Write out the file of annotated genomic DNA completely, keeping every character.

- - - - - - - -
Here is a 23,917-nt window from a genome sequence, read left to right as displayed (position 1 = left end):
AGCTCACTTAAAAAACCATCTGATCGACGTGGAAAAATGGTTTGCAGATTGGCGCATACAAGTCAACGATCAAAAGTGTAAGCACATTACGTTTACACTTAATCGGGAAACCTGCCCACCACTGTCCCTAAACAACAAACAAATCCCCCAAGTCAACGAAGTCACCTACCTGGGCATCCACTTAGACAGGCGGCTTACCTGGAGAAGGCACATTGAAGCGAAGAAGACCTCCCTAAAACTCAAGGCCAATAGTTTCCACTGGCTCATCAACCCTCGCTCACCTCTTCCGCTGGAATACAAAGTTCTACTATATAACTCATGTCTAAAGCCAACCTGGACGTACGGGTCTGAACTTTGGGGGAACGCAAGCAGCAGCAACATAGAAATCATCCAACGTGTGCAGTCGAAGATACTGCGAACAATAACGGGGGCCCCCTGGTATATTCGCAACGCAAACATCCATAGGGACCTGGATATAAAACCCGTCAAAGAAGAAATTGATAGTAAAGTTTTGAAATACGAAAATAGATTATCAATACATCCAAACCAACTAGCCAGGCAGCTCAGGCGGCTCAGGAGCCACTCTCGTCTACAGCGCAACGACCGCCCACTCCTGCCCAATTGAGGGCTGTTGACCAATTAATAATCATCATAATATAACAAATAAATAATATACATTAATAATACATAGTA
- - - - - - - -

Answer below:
Here is a 23,917-nt window from a genome sequence, read left to right as displayed (position 1 = left end):
AGCTCACTTAAAAAACCATCTGATCGACGTGGAAAAATGGTTTGCAGATTGGCGCATACAAGTCAACGATCAAAAGTGTAAGCACATTACGTTTACACTTAATCGGGAAACCTGCCCACCACTGTCCCTAAACAACAAACAAATCCCCCAAGTCAACGAAGTCACCTACCTGGGCATCCACTTAGACAGGCGGCTTACCTGGAGAAGGCACATTGAAGCGAAGAAGACCTCCCTAAAACTCAAGGCCAATAGTTTCCACTGGCTCATCAACCCTCGCTCACCTCTTCCGCTGGAATACAAAGTTCTACTATATAACTCATGTCTAAAGCCAACCTGGACGTACGGGTCTGAACTTTGGGGGAACGCAAGCAGCAGCAACATAGAAATCATCCAACGTGTGCAGTCGAAGATACTGCGAACAATAACGGGGGCCCCCTGGTATATTCGCAACGCAAACATCCATAGGGACCTGGATATAAAACCCGTCAAAGAAGAAATTGATAGTAAAGTTTTGAAATACGAAAATAGATTATCAATACATCCAAACCAACTAGCCAGGCAGCTCAGGCGGCTCAGGAGCCACTCTCGTCTACAGCGCAACGACCGCCCACTCCTGCCCAATTGAGGGCTGTTGACCAATTAATAATCATCATAATATAACAAATAAATAATATACATTAATAATACATAGTA